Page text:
4. Pages accessible only by a site’s form will not be indexed by Google.
Even though Google announced in 2008 that the Googlebot can now fill out forms, this myth continues to kick around the SEO industry. Please kill this myth.
5. SEO projects have a completion date.
The first sentence of this article negates this myth: search engine optimization responds to search engine algorithm changes. If Google releases a new search engine update, you have to respond with a new SEO strategy. That’s just how it goes. Thinking SEO has a start and end date is an archaic mentality in need of a digital awakening.
6. Personalization ruined Google’s rankings.
Everyone take a deep breath. Calm down. Relax. Google’s rankings have not been destroyed since they introduced personalization into their search results. In fact, personalization changed little of the search query results. If you don’t believe me, check it for yourself: run the same search query twice, the second time adding &pws=0 to the end of the URL. Voila!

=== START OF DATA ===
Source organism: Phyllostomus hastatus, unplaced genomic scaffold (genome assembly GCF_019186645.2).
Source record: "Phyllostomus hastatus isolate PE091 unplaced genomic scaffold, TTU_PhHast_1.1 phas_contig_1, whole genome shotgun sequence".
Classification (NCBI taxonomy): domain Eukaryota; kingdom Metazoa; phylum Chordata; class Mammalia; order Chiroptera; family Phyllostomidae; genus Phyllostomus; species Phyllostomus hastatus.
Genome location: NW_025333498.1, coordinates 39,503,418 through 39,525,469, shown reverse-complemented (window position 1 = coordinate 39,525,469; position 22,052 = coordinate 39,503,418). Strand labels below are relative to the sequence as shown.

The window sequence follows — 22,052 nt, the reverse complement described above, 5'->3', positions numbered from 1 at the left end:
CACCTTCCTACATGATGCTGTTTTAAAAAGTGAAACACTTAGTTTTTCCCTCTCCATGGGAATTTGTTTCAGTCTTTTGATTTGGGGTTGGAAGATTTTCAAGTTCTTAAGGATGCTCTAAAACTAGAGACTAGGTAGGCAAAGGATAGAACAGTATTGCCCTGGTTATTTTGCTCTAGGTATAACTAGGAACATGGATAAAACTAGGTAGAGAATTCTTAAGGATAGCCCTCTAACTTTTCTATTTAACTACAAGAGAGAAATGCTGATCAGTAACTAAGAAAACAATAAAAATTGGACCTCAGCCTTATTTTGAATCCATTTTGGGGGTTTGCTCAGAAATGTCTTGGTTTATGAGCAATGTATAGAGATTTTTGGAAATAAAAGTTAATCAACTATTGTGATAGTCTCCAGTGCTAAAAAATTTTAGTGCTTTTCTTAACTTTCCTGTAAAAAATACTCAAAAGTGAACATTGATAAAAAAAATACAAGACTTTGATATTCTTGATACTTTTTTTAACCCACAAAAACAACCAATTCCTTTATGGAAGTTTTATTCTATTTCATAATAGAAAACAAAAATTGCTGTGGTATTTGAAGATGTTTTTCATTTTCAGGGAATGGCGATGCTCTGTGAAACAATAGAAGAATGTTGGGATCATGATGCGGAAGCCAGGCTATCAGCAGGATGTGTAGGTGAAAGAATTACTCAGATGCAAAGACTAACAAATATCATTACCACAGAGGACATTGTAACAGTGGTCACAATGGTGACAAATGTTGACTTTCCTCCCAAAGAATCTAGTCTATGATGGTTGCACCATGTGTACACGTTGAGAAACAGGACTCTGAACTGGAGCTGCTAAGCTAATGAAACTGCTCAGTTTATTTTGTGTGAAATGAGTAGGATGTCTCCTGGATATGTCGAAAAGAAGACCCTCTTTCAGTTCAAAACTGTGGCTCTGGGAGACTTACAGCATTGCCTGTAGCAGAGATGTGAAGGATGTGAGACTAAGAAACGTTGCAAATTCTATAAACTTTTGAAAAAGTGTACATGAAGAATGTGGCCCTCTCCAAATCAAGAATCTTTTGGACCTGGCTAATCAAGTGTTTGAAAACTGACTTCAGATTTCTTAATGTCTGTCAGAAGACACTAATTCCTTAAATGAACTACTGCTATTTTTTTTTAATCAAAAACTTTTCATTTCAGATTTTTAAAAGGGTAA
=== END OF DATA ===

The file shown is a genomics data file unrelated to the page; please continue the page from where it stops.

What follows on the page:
7. High page rank = high search ranking
Nope, nope, nope. Absolutely wrong. Download a browser addon like SEO for Firefox or SearchStatus, and then blast out a bunch of search queries. Check the page ranks of each front-page result. I guarantee you’ll find a lower ranking search result with a higher page rank than those above it.
8. Google uses Analytics to spy on your site.
Analytics is one of Google’s many services, yes, but Google openly states that they do not use Analytics to spy on your website.
9. An XML Sitemap increases a site’s rankings.
Honestly, many myths begin somewhere within the realm of realty and become warped later. This one was most likely birthed out of the fact that search engines use sitemaps to discover pages, thus increasing the rate in which a page is initially crawled. However, having a sitemap definitely doesn’t increase a site’s overall ranking.
(Note: Some argue sitemaps can increase search rankings by helping Google discover previously undiscovered pages. While it’s true a sitemap can help Google discover pages, I present a counterargument: two identical websites, one with a sitemap and one without, with all their pages indexed by Google, would rank the same.)
10. All URLs should end with .html.
Doesn’t matter whether the URL ends with .html or nothing at all.
11. Hiding links in footers can help rank pages deep within the site.
This myth comes straight out of the black hat SEO tips and tricks book, meaning you shouldn’t do it. Search engines see this as spammy.
12. Click-through rates contribute to rankings.